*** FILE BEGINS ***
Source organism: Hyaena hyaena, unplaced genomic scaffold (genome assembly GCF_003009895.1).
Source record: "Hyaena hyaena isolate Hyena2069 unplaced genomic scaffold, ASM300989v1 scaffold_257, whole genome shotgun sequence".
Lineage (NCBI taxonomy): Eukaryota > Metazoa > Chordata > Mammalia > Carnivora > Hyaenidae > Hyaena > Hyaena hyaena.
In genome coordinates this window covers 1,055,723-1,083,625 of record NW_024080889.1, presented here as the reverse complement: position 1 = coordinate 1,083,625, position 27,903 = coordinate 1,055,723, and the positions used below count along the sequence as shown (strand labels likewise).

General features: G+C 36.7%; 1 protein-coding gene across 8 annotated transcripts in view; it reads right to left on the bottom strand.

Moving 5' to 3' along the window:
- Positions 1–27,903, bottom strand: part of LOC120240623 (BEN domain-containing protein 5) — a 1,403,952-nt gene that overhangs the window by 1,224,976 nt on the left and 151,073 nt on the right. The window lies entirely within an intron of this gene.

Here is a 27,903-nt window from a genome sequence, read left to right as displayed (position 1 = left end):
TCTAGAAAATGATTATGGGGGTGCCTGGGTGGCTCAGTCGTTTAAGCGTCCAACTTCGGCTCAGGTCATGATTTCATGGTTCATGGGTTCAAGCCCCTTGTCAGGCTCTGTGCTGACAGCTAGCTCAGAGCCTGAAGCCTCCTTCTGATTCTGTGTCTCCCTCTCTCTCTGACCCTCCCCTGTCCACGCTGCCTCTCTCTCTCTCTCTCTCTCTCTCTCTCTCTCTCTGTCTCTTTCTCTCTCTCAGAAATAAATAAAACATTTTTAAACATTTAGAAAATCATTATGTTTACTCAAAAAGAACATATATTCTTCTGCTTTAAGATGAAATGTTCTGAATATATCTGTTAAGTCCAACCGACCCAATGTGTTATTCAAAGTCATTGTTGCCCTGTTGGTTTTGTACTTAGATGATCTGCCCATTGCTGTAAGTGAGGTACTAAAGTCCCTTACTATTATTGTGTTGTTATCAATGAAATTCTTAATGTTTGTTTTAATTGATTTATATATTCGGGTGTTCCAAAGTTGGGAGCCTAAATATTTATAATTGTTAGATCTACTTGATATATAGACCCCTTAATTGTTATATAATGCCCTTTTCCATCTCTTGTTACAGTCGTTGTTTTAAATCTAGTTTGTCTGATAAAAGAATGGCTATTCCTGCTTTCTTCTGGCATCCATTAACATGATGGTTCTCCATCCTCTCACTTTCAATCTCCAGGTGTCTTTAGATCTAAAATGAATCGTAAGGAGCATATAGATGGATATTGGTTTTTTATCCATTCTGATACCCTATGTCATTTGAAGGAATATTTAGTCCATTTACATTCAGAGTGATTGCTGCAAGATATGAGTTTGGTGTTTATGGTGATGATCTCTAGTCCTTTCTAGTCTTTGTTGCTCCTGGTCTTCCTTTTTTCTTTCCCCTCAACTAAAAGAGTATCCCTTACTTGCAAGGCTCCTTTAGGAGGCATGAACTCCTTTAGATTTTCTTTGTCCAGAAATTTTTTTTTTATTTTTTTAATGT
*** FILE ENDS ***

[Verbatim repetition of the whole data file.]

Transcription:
Source organism: Hyaena hyaena, unplaced genomic scaffold (genome assembly GCF_003009895.1).
Source record: "Hyaena hyaena isolate Hyena2069 unplaced genomic scaffold, ASM300989v1 scaffold_257, whole genome shotgun sequence".
Lineage (NCBI taxonomy): Eukaryota > Metazoa > Chordata > Mammalia > Carnivora > Hyaenidae > Hyaena > Hyaena hyaena.
In genome coordinates this window covers 1,055,723-1,083,625 of record NW_024080889.1, presented here as the reverse complement: position 1 = coordinate 1,083,625, position 27,903 = coordinate 1,055,723, and the positions used below count along the sequence as shown (strand labels likewise).

General features: G+C 36.7%; 1 protein-coding gene across 8 annotated transcripts in view; it reads right to left on the bottom strand.

Moving 5' to 3' along the window:
- Positions 1–27,903, bottom strand: part of LOC120240623 (BEN domain-containing protein 5) — a 1,403,952-nt gene that overhangs the window by 1,224,976 nt on the left and 151,073 nt on the right. The window lies entirely within an intron of this gene.

Here is a 27,903-nt window from a genome sequence, read left to right as displayed (position 1 = left end):
TCTAGAAAATGATTATGGGGGTGCCTGGGTGGCTCAGTCGTTTAAGCGTCCAACTTCGGCTCAGGTCATGATTTCATGGTTCATGGGTTCAAGCCCCTTGTCAGGCTCTGTGCTGACAGCTAGCTCAGAGCCTGAAGCCTCCTTCTGATTCTGTGTCTCCCTCTCTCTCTGACCCTCCCCTGTCCACGCTGCCTCTCTCTCTCTCTCTCTCTCTCTCTCTCTCTCTCTGTCTCTTTCTCTCTCTCAGAAATAAATAAAACATTTTTAAACATTTAGAAAATCATTATGTTTACTCAAAAAGAACATATATTCTTCTGCTTTAAGATGAAATGTTCTGAATATATCTGTTAAGTCCAACCGACCCAATGTGTTATTCAAAGTCATTGTTGCCCTGTTGGTTTTGTACTTAGATGATCTGCCCATTGCTGTAAGTGAGGTACTAAAGTCCCTTACTATTATTGTGTTGTTATCAATGAAATTCTTAATGTTTGTTTTAATTGATTTATATATTCGGGTGTTCCAAAGTTGGGAGCCTAAATATTTATAATTGTTAGATCTACTTGATATATAGACCCCTTAATTGTTATATAATGCCCTTTTCCATCTCTTGTTACAGTCGTTGTTTTAAATCTAGTTTGTCTGATAAAAGAATGGCTATTCCTGCTTTCTTCTGGCATCCATTAACATGATGGTTCTCCATCCTCTCACTTTCAATCTCCAGGTGTCTTTAGATCTAAAATGAATCGTAAGGAGCATATAGATGGATATTGGTTTTTTATCCATTCTGATACCCTATGTCATTTGAAGGAATATTTAGTCCATTTACATTCAGAGTGATTGCTGCAAGATATGAGTTTGGTGTTTATGGTGATGATCTCTAGTCCTTTCTAGTCTTTGTTGCTCCTGGTCTTCCTTTTTTCTTTCCCCTCAACTAAAAGAGTATCCCTTACTTGCAAGGCTCCTTTAGGAGGCATGAACTCCTTTAGATTTTCTTTGTCCAGAAATTTTTTTTTTATTTTTTTAATGT